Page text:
WARRINGTON Wolves will be going over their players ‘with a fine-toothed comb’ to ensure they are in peak physical and mental condition for the 2013 Super League season.
First team coach Richard Marshall has revealed that Wolves’ head of performance analysis Emma Edwards has been compiling huge amounts of player-specific performance data gleaned from the 2012 season in order to help head of coaching and rugby Tony Smith deliver the most comprehensive training schedule possible for each of his first team players.
“Emma has been putting together a huge amount of statistics and data about how many tackles we completed, how many balls are arriving at the destination and all sorts of other information that will help us tailor our training to very exact standards,” said Marshall, who last week, along with fellow first team coach Willie Poching, signed a 12-month contract extension keeping him at the club until November 2013.
“We will then individualise those training schedules, looking at each player and looking at where their stats are the weakest.
“For example, whether they need to develop their offload or their tackling in a certain situation.
“It will be hugely detailed for each player.”
The use of sports science is now par for the course across all professional organisations, but in few sports are the positive effects of such conditioning, nutrition and data analysis so pronounced as in rugby league.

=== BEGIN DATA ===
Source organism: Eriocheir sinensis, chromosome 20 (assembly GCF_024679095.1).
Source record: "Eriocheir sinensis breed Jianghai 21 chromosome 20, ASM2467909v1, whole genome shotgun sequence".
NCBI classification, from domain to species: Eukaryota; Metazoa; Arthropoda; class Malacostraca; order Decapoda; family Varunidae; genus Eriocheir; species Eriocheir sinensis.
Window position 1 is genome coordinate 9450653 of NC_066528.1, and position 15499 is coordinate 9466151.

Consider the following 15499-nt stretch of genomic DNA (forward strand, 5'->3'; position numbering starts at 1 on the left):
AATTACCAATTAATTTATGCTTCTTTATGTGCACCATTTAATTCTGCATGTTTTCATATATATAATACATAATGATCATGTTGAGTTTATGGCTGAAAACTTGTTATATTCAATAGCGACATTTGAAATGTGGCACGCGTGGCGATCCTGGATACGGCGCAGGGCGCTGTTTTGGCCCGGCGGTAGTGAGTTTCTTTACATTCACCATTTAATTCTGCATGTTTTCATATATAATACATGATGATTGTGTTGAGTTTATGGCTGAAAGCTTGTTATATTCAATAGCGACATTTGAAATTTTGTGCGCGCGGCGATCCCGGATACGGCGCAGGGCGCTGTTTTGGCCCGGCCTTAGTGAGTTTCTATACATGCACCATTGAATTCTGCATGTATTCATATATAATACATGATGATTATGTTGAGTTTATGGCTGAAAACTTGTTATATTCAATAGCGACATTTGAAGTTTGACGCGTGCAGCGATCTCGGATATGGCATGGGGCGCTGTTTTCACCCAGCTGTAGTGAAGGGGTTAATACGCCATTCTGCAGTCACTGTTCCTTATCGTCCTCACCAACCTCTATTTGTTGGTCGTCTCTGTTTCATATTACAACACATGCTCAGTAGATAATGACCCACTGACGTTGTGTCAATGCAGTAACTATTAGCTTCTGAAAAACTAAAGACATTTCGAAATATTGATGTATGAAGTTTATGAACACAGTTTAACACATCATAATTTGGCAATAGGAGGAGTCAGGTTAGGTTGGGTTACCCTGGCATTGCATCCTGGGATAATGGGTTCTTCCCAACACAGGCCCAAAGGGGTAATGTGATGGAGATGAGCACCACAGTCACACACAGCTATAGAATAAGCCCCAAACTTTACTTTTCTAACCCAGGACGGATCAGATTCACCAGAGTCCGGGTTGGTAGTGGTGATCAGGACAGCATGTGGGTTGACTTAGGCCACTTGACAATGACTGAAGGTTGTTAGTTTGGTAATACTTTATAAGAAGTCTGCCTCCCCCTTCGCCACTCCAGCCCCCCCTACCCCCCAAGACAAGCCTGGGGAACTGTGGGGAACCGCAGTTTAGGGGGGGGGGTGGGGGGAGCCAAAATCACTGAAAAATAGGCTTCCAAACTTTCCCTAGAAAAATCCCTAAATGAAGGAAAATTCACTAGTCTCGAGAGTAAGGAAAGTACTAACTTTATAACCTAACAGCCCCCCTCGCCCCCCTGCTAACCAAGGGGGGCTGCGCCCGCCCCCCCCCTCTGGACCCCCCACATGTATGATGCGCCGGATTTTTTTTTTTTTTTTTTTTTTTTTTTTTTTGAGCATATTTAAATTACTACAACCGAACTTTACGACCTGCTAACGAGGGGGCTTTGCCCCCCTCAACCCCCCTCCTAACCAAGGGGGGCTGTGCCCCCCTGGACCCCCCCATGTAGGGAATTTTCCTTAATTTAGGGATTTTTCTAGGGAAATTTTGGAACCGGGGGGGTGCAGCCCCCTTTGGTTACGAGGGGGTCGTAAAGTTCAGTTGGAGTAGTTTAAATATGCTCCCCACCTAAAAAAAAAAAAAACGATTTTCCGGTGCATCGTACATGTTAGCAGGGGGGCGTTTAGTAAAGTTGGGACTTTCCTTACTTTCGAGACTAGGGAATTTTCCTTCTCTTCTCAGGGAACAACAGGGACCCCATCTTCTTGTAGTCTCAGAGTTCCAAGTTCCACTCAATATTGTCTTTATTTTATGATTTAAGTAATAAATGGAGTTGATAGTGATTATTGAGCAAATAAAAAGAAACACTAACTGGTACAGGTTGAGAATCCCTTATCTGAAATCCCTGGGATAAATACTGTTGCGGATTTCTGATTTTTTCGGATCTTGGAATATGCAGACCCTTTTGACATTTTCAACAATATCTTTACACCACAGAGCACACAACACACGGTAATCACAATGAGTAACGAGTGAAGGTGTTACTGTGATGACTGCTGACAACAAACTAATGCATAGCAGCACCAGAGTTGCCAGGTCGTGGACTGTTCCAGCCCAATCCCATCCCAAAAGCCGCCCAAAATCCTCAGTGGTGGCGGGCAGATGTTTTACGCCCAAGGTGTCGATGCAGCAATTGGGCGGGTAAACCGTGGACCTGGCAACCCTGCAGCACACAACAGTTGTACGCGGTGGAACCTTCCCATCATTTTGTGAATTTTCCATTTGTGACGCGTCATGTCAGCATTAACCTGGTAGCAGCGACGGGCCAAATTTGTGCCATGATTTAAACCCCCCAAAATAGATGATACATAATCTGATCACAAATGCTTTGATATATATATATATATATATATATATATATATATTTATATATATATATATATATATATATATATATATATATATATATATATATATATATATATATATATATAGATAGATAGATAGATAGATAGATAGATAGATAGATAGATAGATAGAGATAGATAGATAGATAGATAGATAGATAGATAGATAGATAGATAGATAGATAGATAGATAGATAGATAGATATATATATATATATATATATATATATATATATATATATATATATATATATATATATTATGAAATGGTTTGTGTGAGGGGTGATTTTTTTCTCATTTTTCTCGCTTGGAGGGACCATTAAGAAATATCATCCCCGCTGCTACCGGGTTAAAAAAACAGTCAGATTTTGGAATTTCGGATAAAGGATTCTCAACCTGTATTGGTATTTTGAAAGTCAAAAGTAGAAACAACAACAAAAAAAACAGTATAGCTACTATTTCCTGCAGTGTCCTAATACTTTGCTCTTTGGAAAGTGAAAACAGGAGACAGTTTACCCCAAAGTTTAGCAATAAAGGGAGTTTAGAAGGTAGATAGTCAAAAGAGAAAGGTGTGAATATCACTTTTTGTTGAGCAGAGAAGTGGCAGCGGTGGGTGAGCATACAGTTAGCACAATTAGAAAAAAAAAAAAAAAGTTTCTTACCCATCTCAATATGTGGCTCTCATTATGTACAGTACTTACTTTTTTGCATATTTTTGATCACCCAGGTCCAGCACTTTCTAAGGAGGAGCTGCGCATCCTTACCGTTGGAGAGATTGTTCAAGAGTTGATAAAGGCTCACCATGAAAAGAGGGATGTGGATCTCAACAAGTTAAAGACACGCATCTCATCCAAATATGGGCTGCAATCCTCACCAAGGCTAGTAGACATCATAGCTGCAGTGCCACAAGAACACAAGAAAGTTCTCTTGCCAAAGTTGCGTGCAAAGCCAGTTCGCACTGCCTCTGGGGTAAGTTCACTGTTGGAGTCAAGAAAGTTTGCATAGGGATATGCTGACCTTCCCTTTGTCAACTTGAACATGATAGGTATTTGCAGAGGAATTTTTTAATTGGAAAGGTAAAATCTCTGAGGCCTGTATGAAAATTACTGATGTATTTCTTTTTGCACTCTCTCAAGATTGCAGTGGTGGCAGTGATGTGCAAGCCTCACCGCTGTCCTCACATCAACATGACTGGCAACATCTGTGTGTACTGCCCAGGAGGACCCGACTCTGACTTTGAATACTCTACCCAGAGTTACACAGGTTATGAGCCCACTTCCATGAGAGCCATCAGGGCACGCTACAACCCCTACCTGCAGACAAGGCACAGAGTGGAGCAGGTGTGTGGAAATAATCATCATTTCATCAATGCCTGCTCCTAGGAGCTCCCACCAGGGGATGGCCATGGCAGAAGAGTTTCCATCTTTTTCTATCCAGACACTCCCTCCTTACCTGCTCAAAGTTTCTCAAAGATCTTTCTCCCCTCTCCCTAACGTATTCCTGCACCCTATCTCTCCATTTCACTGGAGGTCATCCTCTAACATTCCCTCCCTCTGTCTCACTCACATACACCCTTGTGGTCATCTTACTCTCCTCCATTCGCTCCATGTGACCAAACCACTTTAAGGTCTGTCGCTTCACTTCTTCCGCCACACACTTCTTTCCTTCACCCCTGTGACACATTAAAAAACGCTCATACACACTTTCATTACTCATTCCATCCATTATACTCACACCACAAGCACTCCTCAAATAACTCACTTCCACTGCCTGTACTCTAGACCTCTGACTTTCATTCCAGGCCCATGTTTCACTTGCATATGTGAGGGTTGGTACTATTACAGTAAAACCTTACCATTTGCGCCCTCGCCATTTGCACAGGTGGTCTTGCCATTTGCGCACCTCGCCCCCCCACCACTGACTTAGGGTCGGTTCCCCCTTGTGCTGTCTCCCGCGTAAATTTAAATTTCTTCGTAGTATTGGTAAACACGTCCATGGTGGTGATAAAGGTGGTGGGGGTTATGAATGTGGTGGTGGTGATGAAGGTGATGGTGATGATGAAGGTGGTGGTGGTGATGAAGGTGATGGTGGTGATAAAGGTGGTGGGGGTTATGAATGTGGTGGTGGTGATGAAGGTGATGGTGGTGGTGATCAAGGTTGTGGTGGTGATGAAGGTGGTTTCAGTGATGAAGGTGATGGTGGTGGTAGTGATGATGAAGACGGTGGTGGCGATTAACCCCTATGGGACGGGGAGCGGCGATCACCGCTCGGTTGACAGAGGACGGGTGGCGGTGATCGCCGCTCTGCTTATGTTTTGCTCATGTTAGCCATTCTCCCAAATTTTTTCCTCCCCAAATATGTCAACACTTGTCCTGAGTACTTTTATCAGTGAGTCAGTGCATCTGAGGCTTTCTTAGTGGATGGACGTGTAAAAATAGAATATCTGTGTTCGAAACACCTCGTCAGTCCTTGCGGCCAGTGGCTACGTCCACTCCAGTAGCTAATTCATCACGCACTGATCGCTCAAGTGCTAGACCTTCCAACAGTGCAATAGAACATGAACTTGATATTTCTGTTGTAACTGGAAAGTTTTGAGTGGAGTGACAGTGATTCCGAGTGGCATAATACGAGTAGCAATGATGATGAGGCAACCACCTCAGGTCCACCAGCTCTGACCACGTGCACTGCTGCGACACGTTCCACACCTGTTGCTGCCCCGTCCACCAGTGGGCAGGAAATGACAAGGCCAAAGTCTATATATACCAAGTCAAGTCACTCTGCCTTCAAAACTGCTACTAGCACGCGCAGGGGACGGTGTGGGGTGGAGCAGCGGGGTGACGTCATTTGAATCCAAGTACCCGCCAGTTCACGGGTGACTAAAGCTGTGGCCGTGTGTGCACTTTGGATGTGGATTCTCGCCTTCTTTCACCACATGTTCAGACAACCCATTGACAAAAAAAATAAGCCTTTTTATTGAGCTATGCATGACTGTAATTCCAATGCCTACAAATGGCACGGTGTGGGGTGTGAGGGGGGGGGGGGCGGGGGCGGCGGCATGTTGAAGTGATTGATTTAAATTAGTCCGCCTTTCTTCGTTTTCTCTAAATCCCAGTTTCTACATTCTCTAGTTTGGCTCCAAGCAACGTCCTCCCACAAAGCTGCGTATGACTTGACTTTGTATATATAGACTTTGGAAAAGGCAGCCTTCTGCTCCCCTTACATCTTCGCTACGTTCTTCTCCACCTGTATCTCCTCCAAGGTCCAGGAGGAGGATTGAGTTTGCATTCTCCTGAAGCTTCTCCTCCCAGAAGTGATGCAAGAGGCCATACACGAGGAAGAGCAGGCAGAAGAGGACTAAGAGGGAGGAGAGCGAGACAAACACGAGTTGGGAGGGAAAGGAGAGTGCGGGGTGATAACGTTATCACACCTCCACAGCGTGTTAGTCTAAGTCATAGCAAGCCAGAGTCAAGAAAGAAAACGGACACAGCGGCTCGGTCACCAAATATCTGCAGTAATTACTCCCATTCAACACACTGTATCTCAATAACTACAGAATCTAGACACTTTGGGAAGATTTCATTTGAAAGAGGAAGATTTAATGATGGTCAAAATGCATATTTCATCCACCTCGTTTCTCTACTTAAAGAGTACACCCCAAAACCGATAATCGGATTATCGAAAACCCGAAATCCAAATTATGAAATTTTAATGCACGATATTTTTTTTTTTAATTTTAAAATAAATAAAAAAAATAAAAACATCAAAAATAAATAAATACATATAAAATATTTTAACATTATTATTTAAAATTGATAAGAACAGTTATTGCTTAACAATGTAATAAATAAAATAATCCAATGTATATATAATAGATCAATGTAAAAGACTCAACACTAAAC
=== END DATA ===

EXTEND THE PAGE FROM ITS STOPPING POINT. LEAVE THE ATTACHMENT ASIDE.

Advanced nutrition and training techniques are producing stronger, faster rugby league players, who are able to recover quicker from the rigours of a weekly Super League games.
But the development of GPS and Opta statistics systems have also opened up a whole new world of skill-related data sets that are helping coaches fine tune their players to levels previously unobtainable.
Marshall believes it would be stupidity for Wolves not to use all of the technology at their disposal.
“The attention to detail is getting finer and finer all the time,” he said.
“The teams at the top are divided by smaller and smaller margins, so this can really make a difference.
“That is part of the game now, and if we can use the technology to tailor specific training to improve the minute details of each player’s game then we should absolutely do that.
“The game has moved on and if we have the data showing that a certain player needs to work on a very specific area of his game, then it is our responsibility to use that to improve any aspects of performance that can be improved.
“Having the technology we have now, with the GPS systems and data analysis that is available, I think we would be stupid not to use it.”